Microsoft has finally pulled the trigger and announced availability of its Surface Windows 8 Pro, the big brother to the previously released Surface RT tablet. Beginning February 9, Microsoft will sell the Pro (starting at $899) in its retail outposts, online at, and via third-party retailers like Staples and Best Buy in the U.S.

Judging by reader comments here and elsewhere, there seems to be a little confusion regarding what this device is supposed to be, particularly when you look at the price point. It's much more expensive than a Galaxy Tab or iPad, but on the lower end for a decent laptop. The closest comparison might be to an ultrabook, against which the cost seems comparable.

But price is only part of the story. The Surface Pro, more so than the RT model, is a category-defying entry. It has all the capacitive touch goodness of a tablet, but with specs worthy of an ultrabook or laptop. Tablets are known for their ARM processors, but this puppy has an Intel Core i5, as well as up to 128GB of solid state storage. (The alternative is 64GB.) On the software side, you're looking at a full-fledged, desktop-worthy Windows Pro with legacy application support, not the stripped-down Windows 8 operating system apparent in the Surface RT — which, notably, had underwhelming sales.

So the Surface Pro is like a mash-up of sorts that falls somewhere between a tablet and an ultrabook. As such, it may have a tough time making its case to consumers and defining (or proving) itself. What Microsoft does have is a long history as the dominant player in desktop OSes, and it hopes to parlay that into success for its next-generation operating system and device. But first, it needs to clarify itself to the general public. That's no easy task, and indeed, the company seems to know it too. Microsoft put together its version of an elevator pitch that attempts to explain itself to the masses.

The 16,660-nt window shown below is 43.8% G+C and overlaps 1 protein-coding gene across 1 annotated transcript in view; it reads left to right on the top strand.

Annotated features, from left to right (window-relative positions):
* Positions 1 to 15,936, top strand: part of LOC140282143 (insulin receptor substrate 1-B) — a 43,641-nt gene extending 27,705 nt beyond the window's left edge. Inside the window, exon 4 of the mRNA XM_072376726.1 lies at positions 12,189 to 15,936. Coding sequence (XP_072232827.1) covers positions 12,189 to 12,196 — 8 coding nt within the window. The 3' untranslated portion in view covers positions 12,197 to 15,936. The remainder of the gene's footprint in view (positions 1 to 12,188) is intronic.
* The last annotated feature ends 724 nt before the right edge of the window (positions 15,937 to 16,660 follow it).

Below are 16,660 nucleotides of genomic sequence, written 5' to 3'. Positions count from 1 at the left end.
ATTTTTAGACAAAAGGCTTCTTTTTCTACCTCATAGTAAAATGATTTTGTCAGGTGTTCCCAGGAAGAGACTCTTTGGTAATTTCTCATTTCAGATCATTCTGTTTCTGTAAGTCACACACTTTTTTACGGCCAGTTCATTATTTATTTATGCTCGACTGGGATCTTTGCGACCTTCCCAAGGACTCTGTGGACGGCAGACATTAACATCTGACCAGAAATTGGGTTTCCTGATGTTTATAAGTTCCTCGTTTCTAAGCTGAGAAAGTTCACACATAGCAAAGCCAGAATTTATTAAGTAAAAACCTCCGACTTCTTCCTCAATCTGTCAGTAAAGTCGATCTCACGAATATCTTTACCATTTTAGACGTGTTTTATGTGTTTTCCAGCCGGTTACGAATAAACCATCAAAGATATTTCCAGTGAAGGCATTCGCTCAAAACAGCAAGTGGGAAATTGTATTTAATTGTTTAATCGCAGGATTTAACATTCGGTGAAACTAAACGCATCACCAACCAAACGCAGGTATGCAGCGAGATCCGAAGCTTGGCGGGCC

Intrigued? Well, if you're an early adopter willing to give this a whirl, you can expect the following:

  • A dark titanium-colored device that physically looks a lot like the Surface RT, but is just a little fatter (at 14mm) and slightly heavier (at 2 lbs.). The Pro offers an Intel Core i5 processor, 10.6-inch display (1920×1080 full HD resolution), and front and rear 720p HD cameras.
  • A capacitive Surface Pen (featuring Palm Block) in the box, but no attachable keyboards. The pressure-sensitive Touch version costs $120, and the Type keyboard (with actual keys) sells for $130. The keyboards are compatible with both versions of the Surface.
  • A tough call regarding storage. The 64GB version is cheaper, but would really only work if the Pro is an adjunct device. As a main terminal, however, that is a microscopic amount of storage, and even that roomier 128GB model could be too restricting for power users. Unfortunately, those are the only two options.

What's your take on the Pro? Can it appeal to the masses? And are you planning on picking this up, waiting for the next iteration or bypassing it altogether? Let us know in the comments.

For more about the Surface Pro, click here to check out TechnoBuffalo's coverage. 

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